Presiding Officer's Determination of the Proper Form of Petitions
The Presiding Officer has made the following determination of the proper form of public petitions submitted under Standing Order 23.
1. Means and format for submission
Petitions may be submitted on paper, electronically using the National Assembly's online petitions system, or in other electronic formats that otherwise comply with this determination.
For a paper petition the petition wording should be set out in full on each sheet (or side of a sheet) where signatures are asked for. A template is available on request.
Petitions should be submitted in good faith and addressed to the National Assembly for Wales. They should call for the Assembly or the Welsh Government to take some specific action. For example:
We call on the National Assembly for Wales to… OR
We call on the National Assembly for Wales to urge the Welsh Government to…
3. Basic Requirements
Petitions must clearly indicate:
- the name of the petitioner, who may be an individual or an organisation;
- the petitioner's address, which must be in Wales, to which all communications concerning the petition should be sent;
- signatures from at least 50 people who support the petition and their names and addresses.
Petitions must not:
- contain language which is offensive, intemperate, or provocative. This not only includes obvious profanities swear words and insults, but any language which a reasonable person would regard as offensive;
- ask the Assembly to do anything which the Assembly clearly has no power to do (in particular petitions about matters that are not devolved are not admissible);
- be the same, or substantially similar to, a petition which was closed less than a year earlier.
Petitions must comply in other ways with this determination.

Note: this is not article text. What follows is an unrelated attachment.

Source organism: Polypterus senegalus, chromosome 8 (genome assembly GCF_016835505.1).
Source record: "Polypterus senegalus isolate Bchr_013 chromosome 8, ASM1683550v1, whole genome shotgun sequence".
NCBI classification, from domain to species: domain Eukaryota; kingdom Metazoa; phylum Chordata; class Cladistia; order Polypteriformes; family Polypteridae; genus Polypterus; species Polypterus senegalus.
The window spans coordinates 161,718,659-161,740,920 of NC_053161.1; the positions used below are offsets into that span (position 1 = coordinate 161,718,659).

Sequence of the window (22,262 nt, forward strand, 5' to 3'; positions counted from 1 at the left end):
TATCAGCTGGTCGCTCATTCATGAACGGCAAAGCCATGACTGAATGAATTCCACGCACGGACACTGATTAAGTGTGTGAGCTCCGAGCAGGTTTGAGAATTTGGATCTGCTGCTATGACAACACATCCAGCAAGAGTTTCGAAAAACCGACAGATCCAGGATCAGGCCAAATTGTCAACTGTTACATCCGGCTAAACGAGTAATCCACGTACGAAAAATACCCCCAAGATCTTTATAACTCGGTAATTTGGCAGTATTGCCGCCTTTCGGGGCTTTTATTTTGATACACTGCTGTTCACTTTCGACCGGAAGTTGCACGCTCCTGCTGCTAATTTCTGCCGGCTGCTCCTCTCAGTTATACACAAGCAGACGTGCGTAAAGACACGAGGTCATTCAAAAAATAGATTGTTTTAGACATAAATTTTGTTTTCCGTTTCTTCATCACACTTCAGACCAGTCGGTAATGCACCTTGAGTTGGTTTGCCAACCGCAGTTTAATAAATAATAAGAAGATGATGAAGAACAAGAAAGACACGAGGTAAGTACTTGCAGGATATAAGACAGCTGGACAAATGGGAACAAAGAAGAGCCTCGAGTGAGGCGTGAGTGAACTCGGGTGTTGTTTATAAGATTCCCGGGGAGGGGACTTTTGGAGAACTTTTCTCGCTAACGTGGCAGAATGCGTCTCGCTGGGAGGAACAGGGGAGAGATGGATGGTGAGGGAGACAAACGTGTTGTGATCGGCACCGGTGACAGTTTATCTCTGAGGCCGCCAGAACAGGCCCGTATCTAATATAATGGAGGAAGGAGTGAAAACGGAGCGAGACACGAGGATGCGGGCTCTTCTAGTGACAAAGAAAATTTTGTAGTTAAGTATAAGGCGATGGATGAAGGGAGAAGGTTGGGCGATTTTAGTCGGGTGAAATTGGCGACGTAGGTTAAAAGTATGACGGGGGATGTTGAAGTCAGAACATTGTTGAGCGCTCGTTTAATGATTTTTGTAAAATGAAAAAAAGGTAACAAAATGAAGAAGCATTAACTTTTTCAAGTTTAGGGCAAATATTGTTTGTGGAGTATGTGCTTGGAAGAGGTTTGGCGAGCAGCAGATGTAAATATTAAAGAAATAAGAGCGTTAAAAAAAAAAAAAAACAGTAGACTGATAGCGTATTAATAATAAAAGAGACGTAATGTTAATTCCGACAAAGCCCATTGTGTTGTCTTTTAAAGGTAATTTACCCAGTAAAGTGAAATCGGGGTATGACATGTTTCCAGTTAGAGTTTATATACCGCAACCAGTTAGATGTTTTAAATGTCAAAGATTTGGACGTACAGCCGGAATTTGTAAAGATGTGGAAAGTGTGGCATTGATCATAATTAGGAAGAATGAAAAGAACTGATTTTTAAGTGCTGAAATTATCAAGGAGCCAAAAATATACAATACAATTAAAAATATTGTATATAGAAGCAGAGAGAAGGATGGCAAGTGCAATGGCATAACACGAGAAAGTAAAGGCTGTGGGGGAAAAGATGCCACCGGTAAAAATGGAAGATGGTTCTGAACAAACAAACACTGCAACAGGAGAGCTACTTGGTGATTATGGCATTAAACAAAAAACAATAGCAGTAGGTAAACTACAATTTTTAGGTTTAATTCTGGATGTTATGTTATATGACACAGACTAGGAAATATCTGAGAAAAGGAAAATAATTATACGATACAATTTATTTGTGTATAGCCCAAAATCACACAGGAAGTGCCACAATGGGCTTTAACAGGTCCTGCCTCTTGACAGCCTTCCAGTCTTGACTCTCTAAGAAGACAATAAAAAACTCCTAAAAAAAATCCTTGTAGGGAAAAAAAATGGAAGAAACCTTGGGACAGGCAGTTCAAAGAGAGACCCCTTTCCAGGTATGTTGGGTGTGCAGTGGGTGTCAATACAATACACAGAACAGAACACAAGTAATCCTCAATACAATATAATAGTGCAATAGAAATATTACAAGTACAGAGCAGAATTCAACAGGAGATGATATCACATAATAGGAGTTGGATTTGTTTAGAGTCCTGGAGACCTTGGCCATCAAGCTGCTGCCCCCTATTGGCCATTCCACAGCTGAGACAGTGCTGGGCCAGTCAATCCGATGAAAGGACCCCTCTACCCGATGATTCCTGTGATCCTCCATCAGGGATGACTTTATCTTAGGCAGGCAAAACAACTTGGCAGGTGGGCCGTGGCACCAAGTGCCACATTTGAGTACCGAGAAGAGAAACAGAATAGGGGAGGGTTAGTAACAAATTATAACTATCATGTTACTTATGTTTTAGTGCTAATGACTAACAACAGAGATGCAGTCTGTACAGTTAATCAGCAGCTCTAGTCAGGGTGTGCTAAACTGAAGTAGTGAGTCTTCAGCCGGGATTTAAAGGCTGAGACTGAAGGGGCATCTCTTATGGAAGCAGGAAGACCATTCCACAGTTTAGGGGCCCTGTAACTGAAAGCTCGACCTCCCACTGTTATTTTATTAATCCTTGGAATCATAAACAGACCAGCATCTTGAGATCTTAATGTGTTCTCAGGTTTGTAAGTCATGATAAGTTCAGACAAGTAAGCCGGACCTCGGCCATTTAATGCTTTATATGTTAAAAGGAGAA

4. Other factors concerning admissibility
Petitions that include or ask the Assembly to consider the following are not admissible:
- to intervene in the operational decisions or actions of local authorities and National Park Authorities, including planning decisions;
- to adjudicate, arbitrate or mediate personal or commercial interests (this is the role of a court or tribunal);
- matters that are 'sub judice' (subject to legal proceedings in the courts);
- matters that are already subject to determination by an ombudsman (or person with similar powers).
Petitions must not contain:
- potentially false or potentially defamatory statements;
- information which is prohibited from being published by an order of a court or a body or person with similar power;
- material which is potentially confidential, commercially sensitive, or which may cause personal distress or loss;
- any commercial endorsement, promotion of any product, service or publication or statements that amount to advertisements;
- the names of officials of public bodies, unless they are part of the senior management of those organisations;
- the names of family members of elected representatives or officials of public bodies;
- the names of individuals, or information where they may be identified, in relation to criminal charges;
- issues for which a petition is not the appropriate channel (for example, correspondence about a personal issue).
5. Freedom of Information (FOI) requests.
Petitions that are essentially FOI requests will not be allowed. There are other specific arrangements for FOI requests.
6. Public Services Ombudsman for Wales (PSOW) cases.
Petitions alleging specific cases of maladministration or service failure by public bodies are not admissible. In these cases petitioners are advised to contact the PSOW to take forward their concerns.
For more information on the process, see the Petitions Process page or contact the Petitions Team at email@example.com.